Background: The numbness of the nasal tip is the main symptom of the external nasal nerve injury, especially after rhinoplasty. This postoperative syndrome can reduce the patient’s satisfaction with the operation. Having a better understanding of the anatomical structure and intraoperative protection can effectively avoid nerve injury. At present, the anatomical research on this nerve is all from Asia. This study aims to fill the gap in the anatomical study of this nerve in Caucasians and provides comparative results with Asians.
Material and Methods: A total of 20 Caucasian cadavers were embalmed using the Thiel method. On dissection, after complete exposure of the external nasal nerves, the distance between the exit point of the external nasal nerve and the nasal midline was measured, and the morphology of the nerves was compared with the Asian data. The nerves were classified into types based on their branching pattern.
Results: The nerve plane was the same as the Asian record. The distance ranged from 5.08 to 11.94 mm (mean, 8.31 ± 1.85 mm). This distance has statistical significant difference compared with the Asian population (P < 0.01). The average distance is larger, and the distribution range of the exit point is wider. On classification, 35 of 40 cases had the same type results as those previously reported, with the primary types I, II and III. Five new varieties were found which are classified as subtypes of the primary types and a new type IV. Furthermore, the bifurcation position in two-thirds of the type II cases and variations is proximal to that seen in the Asian population.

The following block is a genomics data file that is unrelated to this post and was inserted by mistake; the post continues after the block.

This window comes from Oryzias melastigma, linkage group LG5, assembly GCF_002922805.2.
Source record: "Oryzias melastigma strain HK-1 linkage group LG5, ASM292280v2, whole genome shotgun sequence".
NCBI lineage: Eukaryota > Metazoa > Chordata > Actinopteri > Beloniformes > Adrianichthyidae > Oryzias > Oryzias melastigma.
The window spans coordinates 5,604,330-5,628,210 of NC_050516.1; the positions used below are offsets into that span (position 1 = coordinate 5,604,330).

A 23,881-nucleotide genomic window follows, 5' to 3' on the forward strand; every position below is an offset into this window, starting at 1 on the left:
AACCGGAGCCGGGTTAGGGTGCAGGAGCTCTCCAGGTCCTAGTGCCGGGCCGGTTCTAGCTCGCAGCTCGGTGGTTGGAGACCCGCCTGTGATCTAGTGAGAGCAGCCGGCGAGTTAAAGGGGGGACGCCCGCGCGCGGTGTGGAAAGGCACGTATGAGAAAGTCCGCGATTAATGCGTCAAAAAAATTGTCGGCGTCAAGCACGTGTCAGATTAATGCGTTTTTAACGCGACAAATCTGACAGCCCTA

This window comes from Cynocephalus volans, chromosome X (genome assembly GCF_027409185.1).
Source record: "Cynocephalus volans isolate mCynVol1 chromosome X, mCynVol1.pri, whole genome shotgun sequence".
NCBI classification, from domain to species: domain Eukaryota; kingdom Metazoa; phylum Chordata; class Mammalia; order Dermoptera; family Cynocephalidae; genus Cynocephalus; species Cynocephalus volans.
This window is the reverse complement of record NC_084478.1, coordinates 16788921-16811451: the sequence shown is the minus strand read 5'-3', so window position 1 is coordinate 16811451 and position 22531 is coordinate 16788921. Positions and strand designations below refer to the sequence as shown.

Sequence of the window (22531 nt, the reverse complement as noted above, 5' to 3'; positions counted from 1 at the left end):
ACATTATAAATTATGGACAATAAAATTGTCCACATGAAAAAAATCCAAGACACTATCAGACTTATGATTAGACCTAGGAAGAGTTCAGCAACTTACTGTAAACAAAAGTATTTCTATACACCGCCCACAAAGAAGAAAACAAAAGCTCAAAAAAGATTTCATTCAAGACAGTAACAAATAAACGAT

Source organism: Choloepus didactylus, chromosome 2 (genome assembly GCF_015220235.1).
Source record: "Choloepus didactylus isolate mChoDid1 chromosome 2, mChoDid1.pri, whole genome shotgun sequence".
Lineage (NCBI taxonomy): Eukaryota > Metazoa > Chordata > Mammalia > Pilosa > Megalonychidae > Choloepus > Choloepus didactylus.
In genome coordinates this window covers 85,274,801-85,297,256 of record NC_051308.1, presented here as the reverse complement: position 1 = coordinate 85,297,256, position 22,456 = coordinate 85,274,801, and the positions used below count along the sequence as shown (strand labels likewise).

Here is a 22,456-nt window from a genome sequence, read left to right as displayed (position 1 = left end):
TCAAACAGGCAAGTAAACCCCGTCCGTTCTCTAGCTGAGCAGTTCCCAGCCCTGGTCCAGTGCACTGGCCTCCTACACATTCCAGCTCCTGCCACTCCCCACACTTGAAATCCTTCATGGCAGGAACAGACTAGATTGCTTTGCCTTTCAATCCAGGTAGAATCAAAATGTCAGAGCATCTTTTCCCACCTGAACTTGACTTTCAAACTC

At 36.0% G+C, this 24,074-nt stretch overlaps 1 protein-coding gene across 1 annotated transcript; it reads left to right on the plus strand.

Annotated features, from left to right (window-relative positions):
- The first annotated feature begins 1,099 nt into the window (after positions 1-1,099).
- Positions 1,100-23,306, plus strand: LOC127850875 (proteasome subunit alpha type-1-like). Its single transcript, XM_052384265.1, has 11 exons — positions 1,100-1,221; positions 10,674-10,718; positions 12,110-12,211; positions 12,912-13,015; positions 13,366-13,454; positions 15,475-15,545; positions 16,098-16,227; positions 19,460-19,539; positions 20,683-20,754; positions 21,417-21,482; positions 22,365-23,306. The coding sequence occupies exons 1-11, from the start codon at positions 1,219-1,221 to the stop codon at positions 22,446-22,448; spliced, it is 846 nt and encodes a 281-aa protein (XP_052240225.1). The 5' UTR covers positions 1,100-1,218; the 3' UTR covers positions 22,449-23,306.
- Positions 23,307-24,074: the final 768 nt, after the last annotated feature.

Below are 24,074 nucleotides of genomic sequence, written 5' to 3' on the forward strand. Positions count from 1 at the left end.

Conclusions: The anatomical structure of the external nasal nerve in Caucasians and Asians has obvious differences. This nerve in Caucasians is more likely to be damaged during rhinoplasty than Asians. Except the primary types, the classification of the external nasal nerve also includes subtypes and type IV. Level of Evidence III: This journal requires that authors assign a level of evidence to each article. For a full description of these evidence-based medicine ratings, please refer to the Table of Contents or the online Instructions to Authors www.springer.com/00266.
- External nasal nerve